L to R: Stefan Keydel, Lynne Adele, & Stephen Canner. [Photo: Will Branch]
STEPHEN CANNER is a child of the southern diaspora with deep Appalachian roots, and this background heavily informs his songwriting. A descendant of the Hatfield clan of the infamous Hatfield-McCoy feud, his childhood was split between rural Arkansas dirt farms and the industrial neighborhoods of Indianapolis, populated with displaced southerners who had migrated north to work in the factories. His interest in music began as soon as he was able to operate a turntable by himself, and he began playing guitar at the age of seven. During the 80s, while studying linguistics at Indiana University in Bloomington, he played in no-name punk bands, and he also fronted a legendary Indianapolis glam band. In the 90s, he formed a Madison, Wisconsin based garage twang band before landing in Austin at the end of the decade. After completing his undergraduate degree in linguistics and English literature at East Tennessee State University, he earned a master’s degree in library science/archival studies at Kent State University. His research interests include writing on obscure aspects of vinyl collecting, and creating bibliographies and discographies on overlooked topics related to recorded sound. His work has appeared in We Are the Mutants; in Undefined Boundary: The Journal of Psychick Albion; in British folk horror titles published by Wyrd Harvest Press; and on his own blog Mediated Signals.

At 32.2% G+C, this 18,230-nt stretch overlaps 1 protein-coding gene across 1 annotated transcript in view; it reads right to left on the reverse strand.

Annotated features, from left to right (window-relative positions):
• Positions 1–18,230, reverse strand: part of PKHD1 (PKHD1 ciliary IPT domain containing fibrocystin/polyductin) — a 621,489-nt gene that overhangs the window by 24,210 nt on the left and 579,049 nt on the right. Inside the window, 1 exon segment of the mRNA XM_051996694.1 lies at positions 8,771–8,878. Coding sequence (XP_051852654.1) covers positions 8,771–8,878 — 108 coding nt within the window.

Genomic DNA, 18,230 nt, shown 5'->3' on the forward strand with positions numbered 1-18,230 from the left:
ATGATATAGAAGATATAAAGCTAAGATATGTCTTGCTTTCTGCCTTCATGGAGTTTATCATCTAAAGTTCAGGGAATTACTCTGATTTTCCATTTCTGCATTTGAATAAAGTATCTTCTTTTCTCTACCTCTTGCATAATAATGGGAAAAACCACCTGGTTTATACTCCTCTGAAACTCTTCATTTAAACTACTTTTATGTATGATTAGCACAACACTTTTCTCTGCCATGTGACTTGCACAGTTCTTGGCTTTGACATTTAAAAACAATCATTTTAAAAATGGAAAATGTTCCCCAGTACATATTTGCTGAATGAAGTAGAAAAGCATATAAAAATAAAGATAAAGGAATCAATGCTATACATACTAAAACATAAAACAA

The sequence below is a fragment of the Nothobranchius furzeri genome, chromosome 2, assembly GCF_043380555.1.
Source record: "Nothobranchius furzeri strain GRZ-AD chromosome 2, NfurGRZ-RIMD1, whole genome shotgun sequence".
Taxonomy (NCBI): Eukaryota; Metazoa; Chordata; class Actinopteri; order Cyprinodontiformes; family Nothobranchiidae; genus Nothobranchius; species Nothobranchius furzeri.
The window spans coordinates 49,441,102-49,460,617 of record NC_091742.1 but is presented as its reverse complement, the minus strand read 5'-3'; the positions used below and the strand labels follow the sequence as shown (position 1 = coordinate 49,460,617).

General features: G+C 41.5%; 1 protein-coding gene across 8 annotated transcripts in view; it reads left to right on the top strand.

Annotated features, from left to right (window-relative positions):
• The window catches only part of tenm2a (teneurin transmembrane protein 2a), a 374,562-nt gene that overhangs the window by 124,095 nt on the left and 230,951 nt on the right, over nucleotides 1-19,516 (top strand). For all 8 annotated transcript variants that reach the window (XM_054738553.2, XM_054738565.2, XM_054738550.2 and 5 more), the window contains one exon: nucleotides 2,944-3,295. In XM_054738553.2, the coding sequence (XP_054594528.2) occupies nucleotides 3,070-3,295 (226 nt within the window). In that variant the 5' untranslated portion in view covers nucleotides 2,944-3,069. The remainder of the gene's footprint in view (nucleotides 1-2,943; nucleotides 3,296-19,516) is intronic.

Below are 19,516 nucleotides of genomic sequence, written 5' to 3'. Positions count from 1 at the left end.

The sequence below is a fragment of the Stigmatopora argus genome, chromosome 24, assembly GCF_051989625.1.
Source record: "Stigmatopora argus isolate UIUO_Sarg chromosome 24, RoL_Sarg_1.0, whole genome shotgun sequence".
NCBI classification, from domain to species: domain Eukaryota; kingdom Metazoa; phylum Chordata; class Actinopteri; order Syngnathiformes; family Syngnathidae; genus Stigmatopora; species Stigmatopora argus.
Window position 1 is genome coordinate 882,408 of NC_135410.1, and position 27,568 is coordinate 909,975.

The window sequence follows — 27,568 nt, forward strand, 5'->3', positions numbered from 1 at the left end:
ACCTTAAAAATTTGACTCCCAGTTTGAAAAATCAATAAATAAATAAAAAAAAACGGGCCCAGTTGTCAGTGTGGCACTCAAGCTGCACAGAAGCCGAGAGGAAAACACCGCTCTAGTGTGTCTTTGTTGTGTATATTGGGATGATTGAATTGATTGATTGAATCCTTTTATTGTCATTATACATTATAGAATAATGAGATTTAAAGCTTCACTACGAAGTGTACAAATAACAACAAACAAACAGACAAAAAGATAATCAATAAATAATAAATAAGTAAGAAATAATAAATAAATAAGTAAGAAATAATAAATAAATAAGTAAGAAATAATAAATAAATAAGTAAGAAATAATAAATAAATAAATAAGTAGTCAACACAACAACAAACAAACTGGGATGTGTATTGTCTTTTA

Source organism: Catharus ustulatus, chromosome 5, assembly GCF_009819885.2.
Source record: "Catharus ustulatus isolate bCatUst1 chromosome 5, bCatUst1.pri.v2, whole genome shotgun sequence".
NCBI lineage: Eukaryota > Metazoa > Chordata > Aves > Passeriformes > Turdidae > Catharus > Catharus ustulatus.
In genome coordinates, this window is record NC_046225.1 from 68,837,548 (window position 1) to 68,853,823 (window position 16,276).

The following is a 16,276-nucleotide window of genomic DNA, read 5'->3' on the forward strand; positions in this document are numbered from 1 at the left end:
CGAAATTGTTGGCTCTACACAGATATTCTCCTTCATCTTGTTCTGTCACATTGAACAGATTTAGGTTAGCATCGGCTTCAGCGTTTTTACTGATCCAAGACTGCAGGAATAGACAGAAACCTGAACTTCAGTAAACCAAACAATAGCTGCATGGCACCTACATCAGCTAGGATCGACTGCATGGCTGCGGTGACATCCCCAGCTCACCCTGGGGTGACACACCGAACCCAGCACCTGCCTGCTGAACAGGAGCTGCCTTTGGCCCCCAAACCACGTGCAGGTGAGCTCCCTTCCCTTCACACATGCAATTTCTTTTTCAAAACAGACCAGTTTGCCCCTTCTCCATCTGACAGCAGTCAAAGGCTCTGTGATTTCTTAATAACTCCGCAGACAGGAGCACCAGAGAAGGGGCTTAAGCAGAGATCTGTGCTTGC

LYNNE ADELE grew up in a musical household in southern Minnesota. Just old enough to fall under the spell of the folk revival, she got her first guitar in the late 60s, and taught herself to play it by learning all the songs in the Joan Baez Songbook. After discovering progressive country in the 70s, she headed for Austin, where her name can be found in small print on a handful of fliers featuring better known local acts. After completing a master’s degree in art history at The University of Texas, she spent a number of years working in an academic art museum and then at a commercial folk art gallery known for its epic SXSW day parties. She is best known for her groundbreaking scholarly work in the field of folk/self-taught/outsider art; and she authored the award-winning As Above/So Below: Art of the American Fraternal Society, 1850-1930, with Bruce Lee Webb and a foreword by David Byrne, published by University of Texas Press in 2015.
STEFAN KEYDEL traces his musical interests to his early youth in the Baltimore suburbs, where he studied the violin. His teen years found him playing bass guitar in a series of rock bands, and while studying German at the University of Michigan in the early 1980s, he was a member of an industrial noise band. After graduating, he studied critical theory at Johns Hopkins University, and then enrolled as a graduate student in folklore at the University of North Carolina at Chapel Hill. There he returned to the violin, this time immersing himself in traditional music. After completing a master's degree, he served as director of the Louisiana Folklife Festival, and as education coordinator for Texas Folklife. Since relocating to Austin, he has played fiddle in projects ranging from old time to klezmer. When he’s not playing with Swarme of Beese, you might find him working on his solo hauntronica project Dreihasenbild or its pop-influenced sister project Microgroove, or performing with Austin bluegrass band The Boxcar Preachers.